Wednesday, December 09, 2009

Last week we did John 6. Nothing magical. Jim says transubstantiation can't be found in it.

I had Brown's "revised" Intro to the Gospel of John, published, well, posthumously, with me on Saturday morning, so I read through its many introductions. And this quote struck me:
sincere confessional commitment to a theological position is perfectly consonant with a stubborn refusal to make a biblical text say more than its author meant it to say.
Right. This is quoted in a tribute book by Donahue (which I think I have on my Amazon Wish List) as well as in a book by M. Eugene Boring on how the Disciples (of Christ) interpret the Bible. And I think this was where Dr. Hutton may have been coming from too.

I don't have Brown's original Anchor Bible volume so I can't compare the revisions. I imagine it's mostly Fr. Moloney putting down what he thinks Brown would say thirty-five years after the original.

But just now, as the kids were on the playground (yes, it was 60 degrees and sunny this afternoon, global warming), I read Barclay which Jim recommended and I don't disdain. And I was surprised to see Barclay trot out that tired Jesuit explain-away interpretation of John 6:1-13:
(c) There may be another and very lovely explanation. It is scarcely to be thought that the crowd left on a nine-mile expedition without making any preparations at all. If there were pilgrims with them, they would certainly possess supplies for the way. But it may be that they would not produce what they had, for they selfishly - and very humanly - wished to keep it all for themselves. It may then be that Jesus, with that rare smile of his, produced the little store that he and his disciples had; with sunny faith he thanked God for it and shared it out. Moved by his example, everyone who had anything did the same; and in the end there was enough, and more than enough, for all.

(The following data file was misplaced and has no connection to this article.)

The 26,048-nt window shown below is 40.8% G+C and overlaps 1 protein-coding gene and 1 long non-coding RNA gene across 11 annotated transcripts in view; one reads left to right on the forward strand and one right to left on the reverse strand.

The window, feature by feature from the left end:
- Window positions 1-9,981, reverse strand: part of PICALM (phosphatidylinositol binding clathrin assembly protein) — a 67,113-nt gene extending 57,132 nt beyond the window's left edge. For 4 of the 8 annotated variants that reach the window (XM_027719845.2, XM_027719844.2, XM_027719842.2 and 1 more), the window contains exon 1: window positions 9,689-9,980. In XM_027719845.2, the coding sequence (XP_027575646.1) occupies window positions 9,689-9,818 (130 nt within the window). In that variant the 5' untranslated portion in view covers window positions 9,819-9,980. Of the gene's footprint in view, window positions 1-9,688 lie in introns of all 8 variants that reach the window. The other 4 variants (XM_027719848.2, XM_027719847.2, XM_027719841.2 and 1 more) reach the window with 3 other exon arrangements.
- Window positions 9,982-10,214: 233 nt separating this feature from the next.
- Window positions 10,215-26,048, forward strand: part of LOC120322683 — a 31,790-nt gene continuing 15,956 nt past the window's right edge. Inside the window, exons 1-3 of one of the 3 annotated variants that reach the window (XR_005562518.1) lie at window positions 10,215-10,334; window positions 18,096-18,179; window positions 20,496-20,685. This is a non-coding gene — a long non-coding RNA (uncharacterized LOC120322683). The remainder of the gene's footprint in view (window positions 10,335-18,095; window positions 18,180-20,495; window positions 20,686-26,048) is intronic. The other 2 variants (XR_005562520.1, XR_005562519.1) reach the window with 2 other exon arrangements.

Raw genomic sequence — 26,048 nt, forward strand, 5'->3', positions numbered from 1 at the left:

Kind of the Stone Soup version. Yeah, ok, if rationalism demands it. But I did like Barclay's second alternative:
(b) It may be that this was really a sacramental meal. In the rest of the chapter, the language of Jesus is exactly that of the Last Supper, when he speaks about eating his flesh and drinking his blood. It could be that at this meal it was but a morsel, like the sacrament, that each person received; and that the thrill and wonder of the presence of Jesus and the reality of God turned the sacramental crumb into something which richly nourished their hearts and souls - as happens at every communion service to this day.
I suppose after such a confession as that, Barclay had to completely backpedal. Take away with the left what is given with the right.

We meet every week in December, except Christmas Eve and New Year's Eve. So he hopes to get to through Lazarus, halfway.

Oh, a couple more things from Barclay:
Ameth is spelt with three Hebrew letters - aleph, which is the first letter of the alphabet, min the middle letter, and tau the last. The truth of God is the beginning, the middle and the end of life.
And this curious anecdote:
There is a tale of an old German schoolmaster who, when he entered his class of boys in the morning, used to remove his cap and bow ceremoniously to them. One asked him why he did this. His answer was: "You never know what one of these boys may some day become." He was right - one of them was the founder of the Reformation, Martin Luther.

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